Keith Banner

Welcome to the Hotel Synesthesia:  21C, Downtown Cincinnati

By Keith Banner

“If you don’t know where you are going any road can take you there.”

― Lewis Carroll, Alice in Wonderland


The day after 21C Cincinnati, the lush hotel/museum right next door to the Contemporary Art Center, opened, I went for a visit.  I didn’t want a tour; I just wanted to experience the place the way it gets experienced most often, as a walk-in, a tourist.  It was a chilly Friday night, and from the get-go the place felt haunted yet brand new simultaneously. packed with artsy middle-aged married couples, many wearing the funky, stylized eyewear of Brooklyn hipsters and/or the funky, stylized scarves of ladies who lunch.  It was like an orderly carnival, with art everywhere, and people drinking and laughing in the plush bar next door.

The atmosphere came off as sophisticated and easygoing, pretentious and completely charming. Contemporary art had been given a space gaudy and frenetic as a funhouse, sincere and stately as a cathedral.  But also the place already felt pleasurably lived-in, comfortably quaint, like a hotel you might come across after being lost on vacation, stumbling into luxury and wanting to remain there for weeks.

As I walked through all the exhibits, it became a synesthetic undertaking, senses overloaded not because there’s so much to see, but because someone had taken the time to curate and structure so much art into this odd and overwhelming whole.  I felt like an orphan trapped in a beautiful art orphanage, Alice wandering room to room, floor to floor.  No Mad Hatters though. Just those whispering artsy middle-aged married couples sauntering past work after work, buzzed by all the ostentatious fussiness, a celebration of conspicuous consumption and the primal need to be seen consuming it.

The curatorial point of view comes from that serendipity, and as you slide past all the works on all the floors (not to mention all the art inside the suites and rooms) you get the feeling that nothing means anything even while meaning and nuance ripen into atmosphere and hallucination.  Everywhere you look there’s some kind of strange new world.  Judy Fox’s creepy, hyper-realistic naked-children statues on the main floor echo and intensify Edward Keinholz’s gothic/grotesque tropes.  Brian Knep’s “Healing Tiles” turn the floors in front of the first-floor elevators into psychedelic mind-fucks, fluorescent light patterns that waver like phantasmagoric puddles until you touch them with your feet.  Upon that disturbance the puddles of fluorescence scatter and shiver, and you feel like you’ve disturbed a school of fish into action.  George Legrady’s “Refractions” near the entrance to the bar are photographs the artist layers through a lenticular process, creating cosmic, smeared moments in time that have the depth and heft of a Proust novel, and the immediacy of photojournalism turned into dream.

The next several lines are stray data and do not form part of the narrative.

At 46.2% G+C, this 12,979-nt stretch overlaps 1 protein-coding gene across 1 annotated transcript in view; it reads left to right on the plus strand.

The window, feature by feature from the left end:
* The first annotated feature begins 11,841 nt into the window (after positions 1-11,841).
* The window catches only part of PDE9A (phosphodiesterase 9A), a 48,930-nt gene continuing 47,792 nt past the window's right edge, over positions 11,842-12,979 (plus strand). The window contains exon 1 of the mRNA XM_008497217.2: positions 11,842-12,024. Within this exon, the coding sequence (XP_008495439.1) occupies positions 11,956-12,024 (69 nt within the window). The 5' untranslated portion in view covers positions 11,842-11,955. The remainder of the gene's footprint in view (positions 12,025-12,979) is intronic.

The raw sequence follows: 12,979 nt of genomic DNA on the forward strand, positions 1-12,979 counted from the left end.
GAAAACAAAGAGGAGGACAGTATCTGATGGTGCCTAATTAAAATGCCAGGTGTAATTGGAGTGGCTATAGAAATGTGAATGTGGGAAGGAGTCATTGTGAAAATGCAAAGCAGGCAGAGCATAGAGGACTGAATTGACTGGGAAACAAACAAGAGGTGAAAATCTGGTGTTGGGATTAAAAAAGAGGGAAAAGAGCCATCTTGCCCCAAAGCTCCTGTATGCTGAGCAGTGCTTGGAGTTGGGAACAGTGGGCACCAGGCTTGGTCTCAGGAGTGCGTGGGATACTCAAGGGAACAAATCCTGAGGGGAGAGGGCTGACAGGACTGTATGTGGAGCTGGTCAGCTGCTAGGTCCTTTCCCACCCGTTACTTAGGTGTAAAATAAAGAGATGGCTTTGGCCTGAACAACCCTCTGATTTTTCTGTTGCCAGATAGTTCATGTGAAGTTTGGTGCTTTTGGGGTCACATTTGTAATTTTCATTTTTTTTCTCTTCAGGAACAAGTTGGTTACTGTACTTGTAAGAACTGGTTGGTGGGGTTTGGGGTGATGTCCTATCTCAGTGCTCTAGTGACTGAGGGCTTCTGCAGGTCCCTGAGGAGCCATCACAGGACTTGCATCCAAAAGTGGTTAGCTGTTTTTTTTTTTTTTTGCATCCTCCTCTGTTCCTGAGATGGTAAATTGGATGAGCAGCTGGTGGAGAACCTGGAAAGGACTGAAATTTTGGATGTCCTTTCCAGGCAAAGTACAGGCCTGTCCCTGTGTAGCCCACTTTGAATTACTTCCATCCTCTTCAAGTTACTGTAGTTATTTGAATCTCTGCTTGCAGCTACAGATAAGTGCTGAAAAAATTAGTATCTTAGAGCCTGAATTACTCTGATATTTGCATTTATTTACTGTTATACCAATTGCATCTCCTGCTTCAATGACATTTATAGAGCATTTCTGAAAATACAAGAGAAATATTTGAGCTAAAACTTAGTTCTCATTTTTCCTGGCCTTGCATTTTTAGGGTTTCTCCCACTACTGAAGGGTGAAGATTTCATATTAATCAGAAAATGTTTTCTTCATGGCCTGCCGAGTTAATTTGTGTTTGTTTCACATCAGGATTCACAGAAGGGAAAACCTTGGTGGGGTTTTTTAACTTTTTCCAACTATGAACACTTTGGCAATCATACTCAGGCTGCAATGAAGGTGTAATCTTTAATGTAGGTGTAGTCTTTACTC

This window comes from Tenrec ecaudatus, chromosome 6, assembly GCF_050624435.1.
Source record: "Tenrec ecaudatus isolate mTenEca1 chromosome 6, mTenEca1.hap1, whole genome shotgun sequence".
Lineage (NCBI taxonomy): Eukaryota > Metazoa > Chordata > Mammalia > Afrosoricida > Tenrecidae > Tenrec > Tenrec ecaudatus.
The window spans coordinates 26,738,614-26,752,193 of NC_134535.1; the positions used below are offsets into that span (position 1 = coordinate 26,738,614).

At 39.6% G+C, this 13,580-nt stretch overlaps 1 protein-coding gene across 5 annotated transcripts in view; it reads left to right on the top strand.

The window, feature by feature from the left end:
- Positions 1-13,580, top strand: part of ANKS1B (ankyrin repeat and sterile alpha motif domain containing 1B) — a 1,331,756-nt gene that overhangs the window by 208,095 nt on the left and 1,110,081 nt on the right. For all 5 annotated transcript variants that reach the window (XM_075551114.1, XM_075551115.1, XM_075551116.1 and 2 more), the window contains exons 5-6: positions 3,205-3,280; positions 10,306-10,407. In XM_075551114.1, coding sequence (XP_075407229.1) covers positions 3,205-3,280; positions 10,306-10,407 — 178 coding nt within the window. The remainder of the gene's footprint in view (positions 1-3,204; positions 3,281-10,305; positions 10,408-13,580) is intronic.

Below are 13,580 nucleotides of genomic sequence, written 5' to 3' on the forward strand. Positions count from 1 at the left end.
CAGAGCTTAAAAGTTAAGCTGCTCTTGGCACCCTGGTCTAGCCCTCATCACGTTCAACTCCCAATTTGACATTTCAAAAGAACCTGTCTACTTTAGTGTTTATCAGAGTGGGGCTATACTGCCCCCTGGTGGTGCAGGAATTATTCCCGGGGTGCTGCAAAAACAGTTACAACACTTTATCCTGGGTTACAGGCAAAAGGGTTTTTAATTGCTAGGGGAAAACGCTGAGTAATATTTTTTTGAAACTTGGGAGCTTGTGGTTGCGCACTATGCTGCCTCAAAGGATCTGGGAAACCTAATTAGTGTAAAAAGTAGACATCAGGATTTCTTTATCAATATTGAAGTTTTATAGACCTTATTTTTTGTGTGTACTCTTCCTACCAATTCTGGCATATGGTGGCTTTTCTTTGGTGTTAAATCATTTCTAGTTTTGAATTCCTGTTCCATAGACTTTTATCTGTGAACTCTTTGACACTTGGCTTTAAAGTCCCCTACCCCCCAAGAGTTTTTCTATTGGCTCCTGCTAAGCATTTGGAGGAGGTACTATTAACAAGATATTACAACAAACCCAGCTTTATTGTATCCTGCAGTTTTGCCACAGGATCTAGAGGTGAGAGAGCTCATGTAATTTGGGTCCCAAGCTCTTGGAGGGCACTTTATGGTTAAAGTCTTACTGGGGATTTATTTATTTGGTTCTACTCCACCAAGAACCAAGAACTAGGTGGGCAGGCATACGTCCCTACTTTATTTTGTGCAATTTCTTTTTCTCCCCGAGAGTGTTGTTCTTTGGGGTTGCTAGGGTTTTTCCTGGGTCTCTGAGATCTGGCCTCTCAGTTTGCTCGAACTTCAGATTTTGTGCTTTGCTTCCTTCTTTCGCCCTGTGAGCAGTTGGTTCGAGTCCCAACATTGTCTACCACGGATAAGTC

The randomness inherent in the 21C adventure, the merging of coziness and curation, is what makes the 21C such a great anti-museum museum experience.  Even while all the art is given reverence with exhaustive title-cards and exquisite placement, there’s a feeling of whimsy and insouciance in the air, as if the curators and creators have taken into account that people will be staying here for a little while, paying attention to the art of course, but also just simply coexisting with it, lingering with it with a cocktail, ignoring it as well as they luxuriate in the essence just as much as trying to understand the art’s importance or meaning. That gives all the exhibits a sort of reprieve from being precious and serious, and transforms the art-viewing endeavor into instinct and joy, not lugubrious study and intense (and often pseudo) analysis.  The 21C aesthetic is pretty much about how it feels to be in the same room with things so bizarrely and singularly created you have to laugh.  You get to know each piece the way you get to know the furniture.  You experience it functionally, but you also admire its manufacture, its sense of what it is.

My favorite surprise: a little boardroom on the second floor, claustrophobic and blond-wood-bureaucratic, with several Kara Walker cutouts beautifully framed and installed on all four walls. Remember that scene in The Empire Strikes Back? The one where Lando Calrissian betrays Han, Luke, Leia, Chewbacca, and C3PO, escorting them to a conference room on Cloud City, and there sits Darth Vader at the breakfast nook?  That’s the feeling I got: a sweet, ironic little shock, Walker’s slave silhouettes providing both respite and a weird, innocent terror, as if her work has been coopted and yet that seems to be the best way to gather meaning beyond what was initially intended.  21C is a place where art loses its starchiness and becomes a sort of celebration of the folly of not knowing what things mean and the ecstasy of never really needing to find out.

Relax, have a drink, stay a while, enjoy the view…

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